What would you like future students to know about being a Yale student in 2020, post-election?
On Thursday, Nov. 12, students are invited to stop by Sterling Library between noon and 3 pm to write their answers on a postcards that will be preserved in the Yale University Archives. Students may also choose to share any aspect of their student experience this year. More than 200 student responded to a similar invitation last month with poignant reflections on their studies, life in the residential colleges, and the impact of the coronavirus on families and friends. Students may also submit comments online via the library's Help Us Make History website.
The opportunity for students to share their feelings and experiences is part of a larger effort by the library's Manuscripts and Archives department to document the student experience during the pandemic. Last month, when the library offered students a similar opportunity, students fanned out across the plaza in front of Sterling to scribble answers, packed with emotion, including poignant comments like these:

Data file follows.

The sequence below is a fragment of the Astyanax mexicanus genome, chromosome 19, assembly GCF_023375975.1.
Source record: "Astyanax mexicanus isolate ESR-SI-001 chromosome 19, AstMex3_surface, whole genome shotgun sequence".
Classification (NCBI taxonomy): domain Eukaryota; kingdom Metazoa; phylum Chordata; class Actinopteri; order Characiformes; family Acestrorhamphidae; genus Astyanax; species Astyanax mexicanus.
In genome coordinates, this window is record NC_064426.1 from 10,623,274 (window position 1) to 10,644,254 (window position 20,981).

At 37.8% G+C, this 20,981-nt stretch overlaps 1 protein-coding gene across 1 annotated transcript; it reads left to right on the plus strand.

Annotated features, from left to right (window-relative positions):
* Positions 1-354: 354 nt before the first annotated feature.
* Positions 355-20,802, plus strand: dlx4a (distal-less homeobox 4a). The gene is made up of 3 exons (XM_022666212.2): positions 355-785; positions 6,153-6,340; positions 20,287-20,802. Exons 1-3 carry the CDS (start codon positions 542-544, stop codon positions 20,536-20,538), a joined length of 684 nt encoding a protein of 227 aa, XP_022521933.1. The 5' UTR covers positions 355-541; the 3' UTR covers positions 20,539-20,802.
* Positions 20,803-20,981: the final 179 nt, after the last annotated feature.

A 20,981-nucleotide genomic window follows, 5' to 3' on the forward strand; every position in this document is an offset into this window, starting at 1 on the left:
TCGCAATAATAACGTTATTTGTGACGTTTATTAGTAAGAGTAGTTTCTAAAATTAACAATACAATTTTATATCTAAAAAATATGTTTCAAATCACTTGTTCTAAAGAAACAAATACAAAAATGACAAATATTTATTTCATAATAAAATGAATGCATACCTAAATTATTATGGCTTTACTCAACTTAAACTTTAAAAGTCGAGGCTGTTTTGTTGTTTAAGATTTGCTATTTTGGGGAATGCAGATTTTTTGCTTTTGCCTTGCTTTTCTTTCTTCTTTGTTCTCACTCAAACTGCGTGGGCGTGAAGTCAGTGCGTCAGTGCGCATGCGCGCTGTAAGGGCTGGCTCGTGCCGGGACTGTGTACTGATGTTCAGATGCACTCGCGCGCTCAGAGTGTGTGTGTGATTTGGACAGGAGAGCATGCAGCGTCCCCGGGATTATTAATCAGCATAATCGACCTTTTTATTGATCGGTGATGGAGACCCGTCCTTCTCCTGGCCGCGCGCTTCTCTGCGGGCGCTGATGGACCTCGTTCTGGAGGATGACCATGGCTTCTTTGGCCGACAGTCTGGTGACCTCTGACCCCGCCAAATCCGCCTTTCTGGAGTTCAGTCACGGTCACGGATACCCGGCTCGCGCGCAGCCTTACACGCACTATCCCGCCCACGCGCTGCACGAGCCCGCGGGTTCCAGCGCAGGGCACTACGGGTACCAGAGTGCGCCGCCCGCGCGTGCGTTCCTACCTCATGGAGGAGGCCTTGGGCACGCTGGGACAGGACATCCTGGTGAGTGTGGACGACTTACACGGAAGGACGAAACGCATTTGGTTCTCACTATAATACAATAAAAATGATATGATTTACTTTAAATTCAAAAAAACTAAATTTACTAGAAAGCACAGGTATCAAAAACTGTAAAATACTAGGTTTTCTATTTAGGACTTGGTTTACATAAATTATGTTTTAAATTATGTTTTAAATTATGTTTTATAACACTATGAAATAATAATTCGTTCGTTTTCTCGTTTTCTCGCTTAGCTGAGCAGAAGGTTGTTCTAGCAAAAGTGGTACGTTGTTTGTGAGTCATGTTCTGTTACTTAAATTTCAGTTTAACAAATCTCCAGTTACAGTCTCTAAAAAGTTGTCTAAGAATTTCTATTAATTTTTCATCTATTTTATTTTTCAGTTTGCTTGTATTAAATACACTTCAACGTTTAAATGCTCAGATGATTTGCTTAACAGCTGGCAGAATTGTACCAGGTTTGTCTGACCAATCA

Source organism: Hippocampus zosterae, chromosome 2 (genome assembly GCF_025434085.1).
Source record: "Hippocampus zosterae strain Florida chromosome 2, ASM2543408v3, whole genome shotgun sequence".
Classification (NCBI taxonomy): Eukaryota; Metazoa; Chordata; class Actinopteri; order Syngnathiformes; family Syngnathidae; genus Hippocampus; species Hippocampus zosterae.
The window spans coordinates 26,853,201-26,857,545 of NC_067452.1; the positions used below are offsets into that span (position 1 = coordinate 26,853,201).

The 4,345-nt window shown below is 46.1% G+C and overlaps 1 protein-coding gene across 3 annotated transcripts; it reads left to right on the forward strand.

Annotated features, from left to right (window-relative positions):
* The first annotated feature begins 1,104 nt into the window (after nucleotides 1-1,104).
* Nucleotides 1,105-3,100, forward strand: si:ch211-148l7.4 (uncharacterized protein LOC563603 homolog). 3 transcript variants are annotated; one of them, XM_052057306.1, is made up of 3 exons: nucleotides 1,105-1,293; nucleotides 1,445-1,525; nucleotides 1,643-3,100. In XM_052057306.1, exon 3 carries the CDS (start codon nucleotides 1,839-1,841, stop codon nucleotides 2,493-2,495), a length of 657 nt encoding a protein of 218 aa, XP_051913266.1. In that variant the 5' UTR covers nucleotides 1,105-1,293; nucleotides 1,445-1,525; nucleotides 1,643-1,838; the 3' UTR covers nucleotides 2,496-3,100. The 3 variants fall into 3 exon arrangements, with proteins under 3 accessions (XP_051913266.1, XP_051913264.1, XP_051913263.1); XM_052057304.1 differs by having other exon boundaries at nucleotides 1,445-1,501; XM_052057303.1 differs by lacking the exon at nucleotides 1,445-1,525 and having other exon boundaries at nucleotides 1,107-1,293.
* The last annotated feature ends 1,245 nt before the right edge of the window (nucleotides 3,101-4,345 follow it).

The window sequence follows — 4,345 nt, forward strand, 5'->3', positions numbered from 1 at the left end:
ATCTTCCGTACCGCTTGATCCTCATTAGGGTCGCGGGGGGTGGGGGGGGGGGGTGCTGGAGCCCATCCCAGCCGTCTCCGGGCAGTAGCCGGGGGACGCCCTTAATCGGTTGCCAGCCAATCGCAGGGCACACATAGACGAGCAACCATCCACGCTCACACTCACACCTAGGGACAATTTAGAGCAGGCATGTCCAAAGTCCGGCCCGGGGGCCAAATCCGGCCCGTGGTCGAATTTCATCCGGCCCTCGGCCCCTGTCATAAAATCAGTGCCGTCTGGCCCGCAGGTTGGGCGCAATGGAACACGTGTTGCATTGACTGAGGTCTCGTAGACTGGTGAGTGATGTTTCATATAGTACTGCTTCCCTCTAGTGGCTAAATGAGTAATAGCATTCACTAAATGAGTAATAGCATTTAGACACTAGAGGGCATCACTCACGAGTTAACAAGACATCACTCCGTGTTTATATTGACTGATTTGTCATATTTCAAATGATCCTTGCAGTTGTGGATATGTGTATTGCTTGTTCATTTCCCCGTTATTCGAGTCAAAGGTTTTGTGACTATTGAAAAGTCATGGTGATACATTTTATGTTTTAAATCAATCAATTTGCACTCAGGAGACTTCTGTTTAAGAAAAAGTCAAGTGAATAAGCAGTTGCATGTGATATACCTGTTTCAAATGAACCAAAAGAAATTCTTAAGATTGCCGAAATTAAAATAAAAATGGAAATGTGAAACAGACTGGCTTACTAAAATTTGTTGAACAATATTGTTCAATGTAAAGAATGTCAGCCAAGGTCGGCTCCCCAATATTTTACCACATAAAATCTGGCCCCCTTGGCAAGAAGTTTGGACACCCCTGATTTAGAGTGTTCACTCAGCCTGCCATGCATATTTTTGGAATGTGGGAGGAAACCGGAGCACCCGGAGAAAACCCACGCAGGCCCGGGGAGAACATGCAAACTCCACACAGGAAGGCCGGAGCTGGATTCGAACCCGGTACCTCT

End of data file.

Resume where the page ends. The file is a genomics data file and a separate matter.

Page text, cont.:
- “Life is miserable, my parents are unemployed, and this recession is horrible. School is hard but I think life will get better.”
- “COVID has been really hard socially, especially in a college environment in which I used to go to parties and eat a different meal at a different dining hall with a different friend every day... The politicized environment has been really scary, and I’m scared for the future.”
- “I miss the random small-talk before/after lecture and bumping into people on the street (and being able to see their entire face without a mask!) Yale has been keeping COVID cases very low, though, so I feel very lucky to be able to be on campus, with my friends, in person.”
As they left the October event, appreciative students scooped up giveaways of Yale Library totebags and collection-themed coloring pages—but they seemed even more grateful for the opportunity to process their experiences so far this year, including how to maintain a sense of community within the constraints of the pandemic.
“For many of us, it was a really hard decision to come back and we’ve been wondering whether our decision to be here was the right one,” one student said. “This event makes me feel like I did the right thing. It makes me feel like we’re all in this together.”
-- Tricia Carey